The Snow family will always remember Steve’s fini flight as the beginning of a new and horrible chapter in their lives.
The worst was yet to come.
The start of tough choices
Dr. Sarah Green was nervous to meet with Steve and Michelle. Just 33 years old and only four years out of her training, she was relatively new to the delicate task of talking to parents of dying children. For difficult discussions like this one, she and her colleagues usually worked in pairs, but on that October day in 2014, there had been a scheduling problem and she was on her own.
Julianna was now 4 and in her third stay in 10 months at Doernbecher Children’s Hospital in Portland, Oregon, where Steve and Michelle had moved to be close to Steve’s parents.
Up until this point, the family had been action-oriented, getting Julianna fitted for a back brace to fix the scoliosis that had developed as a result of her weak muscles, arranging for braces on her ankles and feet in hopes that she might walk one day, making appointments for physical and occupational therapy.
But none of this was helping her get better. In fact, she was getting worse. At 2, she could sit up unsupported and walk with a walker, but now, she couldn’t do either. She once had nearly full use of her arms, but now couldn’t even hold a small toy without help. At one point she ate food, but now her chewing and swallowing muscles were so weak, she was fed through a tube in her stomach.
Most significantly, it was getting harder and harder for her to breathe and cough. Repeatedly, mucus was settling in her lungs and causing pneumonia.
The doctors had been able to pull Julianna out of it each time, but by definition, because CMT is a progressive disease, her breathing muscles would only get weaker and weaker. If she got another infection, her doctors weren’t sure they’d be able to help.
Green proceeded with the conversation slowly and carefully. She asked Steve and Michelle: If Julianna were to get another infection, would they want to bring her back to the hospital? There was a reasonable chance Julianna would die there after being subjected to painful procedures. Even if she lived, it would likely be for a short time, and she’d likely be sedated, unable to think and talk as she could now.
The other option would be for her to stay home and forgo treatment, in which case Julianna would most certainly die. But she would be dying at home and without painful medical interventions.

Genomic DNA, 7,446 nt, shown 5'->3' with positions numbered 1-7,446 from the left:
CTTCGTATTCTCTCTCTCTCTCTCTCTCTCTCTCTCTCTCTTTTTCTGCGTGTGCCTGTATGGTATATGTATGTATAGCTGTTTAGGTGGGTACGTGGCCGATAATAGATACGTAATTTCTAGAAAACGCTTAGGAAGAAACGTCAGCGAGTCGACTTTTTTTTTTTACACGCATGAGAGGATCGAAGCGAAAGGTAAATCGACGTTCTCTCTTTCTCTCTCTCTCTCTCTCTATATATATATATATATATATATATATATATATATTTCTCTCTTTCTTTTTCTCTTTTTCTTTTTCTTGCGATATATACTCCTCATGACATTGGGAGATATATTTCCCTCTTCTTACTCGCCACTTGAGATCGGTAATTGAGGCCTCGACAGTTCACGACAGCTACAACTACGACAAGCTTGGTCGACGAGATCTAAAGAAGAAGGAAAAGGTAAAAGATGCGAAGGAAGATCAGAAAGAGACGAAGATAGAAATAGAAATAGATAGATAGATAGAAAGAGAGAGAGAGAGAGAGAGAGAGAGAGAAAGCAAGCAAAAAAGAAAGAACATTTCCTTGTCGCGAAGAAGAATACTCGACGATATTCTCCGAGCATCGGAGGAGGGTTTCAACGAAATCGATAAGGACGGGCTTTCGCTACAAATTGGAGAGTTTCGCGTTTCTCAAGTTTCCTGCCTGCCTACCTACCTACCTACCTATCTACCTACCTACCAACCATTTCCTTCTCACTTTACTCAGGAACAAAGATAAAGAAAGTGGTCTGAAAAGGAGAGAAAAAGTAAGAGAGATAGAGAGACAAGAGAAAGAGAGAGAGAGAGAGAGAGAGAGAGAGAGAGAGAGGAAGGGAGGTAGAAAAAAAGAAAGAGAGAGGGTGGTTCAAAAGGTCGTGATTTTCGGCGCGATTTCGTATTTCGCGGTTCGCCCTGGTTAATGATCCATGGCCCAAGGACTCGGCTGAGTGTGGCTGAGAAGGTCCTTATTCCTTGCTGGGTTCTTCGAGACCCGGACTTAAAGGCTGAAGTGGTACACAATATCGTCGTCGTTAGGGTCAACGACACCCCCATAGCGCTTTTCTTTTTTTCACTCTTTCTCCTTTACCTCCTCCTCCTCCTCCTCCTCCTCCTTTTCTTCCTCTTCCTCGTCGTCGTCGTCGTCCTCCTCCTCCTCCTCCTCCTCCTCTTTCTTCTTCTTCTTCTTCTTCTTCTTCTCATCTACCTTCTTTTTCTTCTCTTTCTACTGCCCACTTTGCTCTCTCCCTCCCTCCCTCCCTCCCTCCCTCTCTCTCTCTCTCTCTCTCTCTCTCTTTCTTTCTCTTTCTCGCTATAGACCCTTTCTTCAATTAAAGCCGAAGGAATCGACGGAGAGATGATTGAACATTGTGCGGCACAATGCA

There was no right or wrong answer, Green told them. The choice was up to them.
For several months after Julianna was discharged from the hospital, her dolls kept needing to be admitted. Julianna assured them there would be no shots or IVs there, just Band-Aids and new toys.
It was the wishful thinking of a 4-year-old, and even she knew it wasn’t real. Over and over, she told her parents how much she hated the hospital, especially “NT,” or naso-tracheal suctioning.
Several times a day in the hospital, a nurse would put a tube down her nose and throat, forcing it past her gag reflex and into her lungs to suck the mucus out of the tiny pockets in her airways. It was too dangerous to sedate her for the procedure, so Julianna had to feel everything.
The task of doing NT suction often fell to nurse Diana Scolaro, who took care of Julianna during all three of her intensive care unit stays at Doernbecher in 2014. Stronger children usually scream and have to be restrained when someone tries to put the tube down their nose. But Julianna was so weak all she could do was cry.
When she was done, Scolaro would say to Julianna, “Rest now, baby. Maybe you can make it two hours before we have to do it again.”
But she seldom lasted that long. “It’s not for the faint of heart to take what she took,” Scolaro says.
When Julianna told her parents how much she hated NT suctioning, her mother tried to make her understand why they’d done it. “I told her that even though it was really hard in the hospital, it let her get better and come back home to us, so wasn’t it worth it?” Michelle remembers.
Julianna would never answer. That’s when Michelle decided to have a conversation about heaven.
Michelle asked Julianna, then 4 years old, if she were to get very sick again, did she want to go back for more treatments, or did she want to die at home?
Julianna’s answer was loud and clear. She chose heaven over the hospital.